22 22 22 04 21 46 21 28 21 10 20 52 RA embedded sources
Fig. 4. Distribution of the embedded sources Fig. 5. Distribution of the warm cirrus sources
L. G . R~i.li7-s and M. K ~ J N : Star-forming processes in Cepheus OB2 387
temperature enhancements in an extended cloud which will never collapse into stars. We cannot, however. exclude the possibility that they are heated by embedded stars which are too faint to be detected at the shorter wavelengths. Reprojecting these objects onto the celestial sphere one can be convinced that they display beautifully the ring structure observed on the skyflux maps (see Fig. 5). This may be because these sources represent the small-scale inhomogeneities in the matter of the ring and, therefore. they should follow its shape. but it is possible that they indicate that star formation is going on in the cooler and maybe less dense northern part of the bubble.
In the following we make a comparison between the brightness distributions of sources at 60 and 100 microns in different parts of the Cepheus ring. For this purpose we divided the ring into three parts which differ from each other in the proportion of high-mass stars having been formed in them. The first consists of the northern and north-western, faint part. the second is the southern part containing IC 1396; the third part represents the eastern part comprising S 140. Fig. 6 shows the brightness distribution of thc "warm cirrus" sources. Inspecting this figure one has the impression that there is a significant shortage of bright sources in the first part in comparison with the other two parts. We performed two sample Kolmogorov-Smirnov tests pair-wise between the three groups defined. As we expected the distribution of the first group a t 60 microns is different from the other two at a 99'1" and 95% significance level, respectively. These levels are higher than 99'2, at 100 micron. Therefore we concluded that the differences in the brightness distributions are significant.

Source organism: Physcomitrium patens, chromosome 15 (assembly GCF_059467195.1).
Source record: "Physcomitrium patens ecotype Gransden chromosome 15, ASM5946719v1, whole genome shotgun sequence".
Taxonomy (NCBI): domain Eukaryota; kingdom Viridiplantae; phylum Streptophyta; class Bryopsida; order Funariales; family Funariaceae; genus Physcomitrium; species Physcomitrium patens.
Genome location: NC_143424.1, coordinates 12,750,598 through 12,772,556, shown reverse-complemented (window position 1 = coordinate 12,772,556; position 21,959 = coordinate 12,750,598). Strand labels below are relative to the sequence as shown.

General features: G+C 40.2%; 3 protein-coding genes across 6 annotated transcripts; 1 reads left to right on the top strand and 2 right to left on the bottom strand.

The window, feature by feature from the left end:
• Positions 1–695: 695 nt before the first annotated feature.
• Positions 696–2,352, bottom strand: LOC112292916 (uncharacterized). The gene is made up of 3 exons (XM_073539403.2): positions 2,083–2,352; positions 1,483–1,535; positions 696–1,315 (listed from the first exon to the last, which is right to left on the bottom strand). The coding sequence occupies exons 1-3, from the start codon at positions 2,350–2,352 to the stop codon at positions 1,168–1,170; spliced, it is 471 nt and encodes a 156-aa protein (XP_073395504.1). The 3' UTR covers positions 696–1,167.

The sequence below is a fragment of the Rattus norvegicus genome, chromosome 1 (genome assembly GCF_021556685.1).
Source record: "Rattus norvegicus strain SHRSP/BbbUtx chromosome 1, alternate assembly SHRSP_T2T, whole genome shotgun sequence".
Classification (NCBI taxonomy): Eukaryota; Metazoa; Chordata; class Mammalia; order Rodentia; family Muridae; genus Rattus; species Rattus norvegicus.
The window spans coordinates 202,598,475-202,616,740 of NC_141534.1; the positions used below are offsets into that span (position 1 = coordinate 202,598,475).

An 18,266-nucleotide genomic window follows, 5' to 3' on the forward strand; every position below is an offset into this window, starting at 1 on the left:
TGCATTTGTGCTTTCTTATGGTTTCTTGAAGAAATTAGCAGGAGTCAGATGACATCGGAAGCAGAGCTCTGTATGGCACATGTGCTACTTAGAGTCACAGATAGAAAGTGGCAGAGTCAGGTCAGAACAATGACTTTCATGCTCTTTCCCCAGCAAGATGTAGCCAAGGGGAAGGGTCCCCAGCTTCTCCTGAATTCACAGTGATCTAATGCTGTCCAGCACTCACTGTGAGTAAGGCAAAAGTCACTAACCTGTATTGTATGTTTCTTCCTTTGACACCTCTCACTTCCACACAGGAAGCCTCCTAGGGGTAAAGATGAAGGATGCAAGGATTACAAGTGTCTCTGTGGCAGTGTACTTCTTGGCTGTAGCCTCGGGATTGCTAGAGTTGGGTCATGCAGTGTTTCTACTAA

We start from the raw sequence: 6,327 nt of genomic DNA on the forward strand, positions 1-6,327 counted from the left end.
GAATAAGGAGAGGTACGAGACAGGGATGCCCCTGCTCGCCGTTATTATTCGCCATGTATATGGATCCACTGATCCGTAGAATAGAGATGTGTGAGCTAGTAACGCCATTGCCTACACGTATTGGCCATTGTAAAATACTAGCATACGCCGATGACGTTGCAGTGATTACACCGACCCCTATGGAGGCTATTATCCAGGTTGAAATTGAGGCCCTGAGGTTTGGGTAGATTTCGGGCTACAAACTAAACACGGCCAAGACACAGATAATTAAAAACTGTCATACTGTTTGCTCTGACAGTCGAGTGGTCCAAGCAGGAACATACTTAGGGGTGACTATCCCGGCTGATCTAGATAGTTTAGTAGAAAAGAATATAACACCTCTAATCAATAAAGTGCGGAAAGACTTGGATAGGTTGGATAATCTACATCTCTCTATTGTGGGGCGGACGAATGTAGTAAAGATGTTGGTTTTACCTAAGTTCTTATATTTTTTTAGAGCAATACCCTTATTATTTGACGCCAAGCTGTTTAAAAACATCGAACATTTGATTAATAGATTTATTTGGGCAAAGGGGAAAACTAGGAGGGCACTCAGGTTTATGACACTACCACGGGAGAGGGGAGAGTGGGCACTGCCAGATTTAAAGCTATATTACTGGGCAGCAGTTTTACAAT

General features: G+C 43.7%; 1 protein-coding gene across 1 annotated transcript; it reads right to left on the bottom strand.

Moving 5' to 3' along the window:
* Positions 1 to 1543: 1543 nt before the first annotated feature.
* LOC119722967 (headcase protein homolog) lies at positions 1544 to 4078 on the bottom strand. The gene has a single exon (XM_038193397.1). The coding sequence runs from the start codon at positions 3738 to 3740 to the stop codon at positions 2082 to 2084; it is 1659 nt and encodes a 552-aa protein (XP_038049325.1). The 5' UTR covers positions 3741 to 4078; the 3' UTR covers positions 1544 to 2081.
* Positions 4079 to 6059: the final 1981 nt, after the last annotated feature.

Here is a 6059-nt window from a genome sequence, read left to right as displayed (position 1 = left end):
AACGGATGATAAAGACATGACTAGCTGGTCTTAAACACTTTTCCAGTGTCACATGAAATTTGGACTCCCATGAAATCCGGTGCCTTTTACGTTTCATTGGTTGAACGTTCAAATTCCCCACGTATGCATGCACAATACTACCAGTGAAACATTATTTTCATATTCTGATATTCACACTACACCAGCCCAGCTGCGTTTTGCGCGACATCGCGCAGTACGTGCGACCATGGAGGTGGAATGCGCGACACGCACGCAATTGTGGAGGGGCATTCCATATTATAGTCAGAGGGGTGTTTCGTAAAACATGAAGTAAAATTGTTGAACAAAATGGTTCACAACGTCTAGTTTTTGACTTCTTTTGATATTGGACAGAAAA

Fig. 6. Brightness distributions of the "warm cirrus" sources for ( I ) the northern and north-western part, (2) the southern part. and (3) theeastcm part of thecepheus ring
3. Physical nature of point sources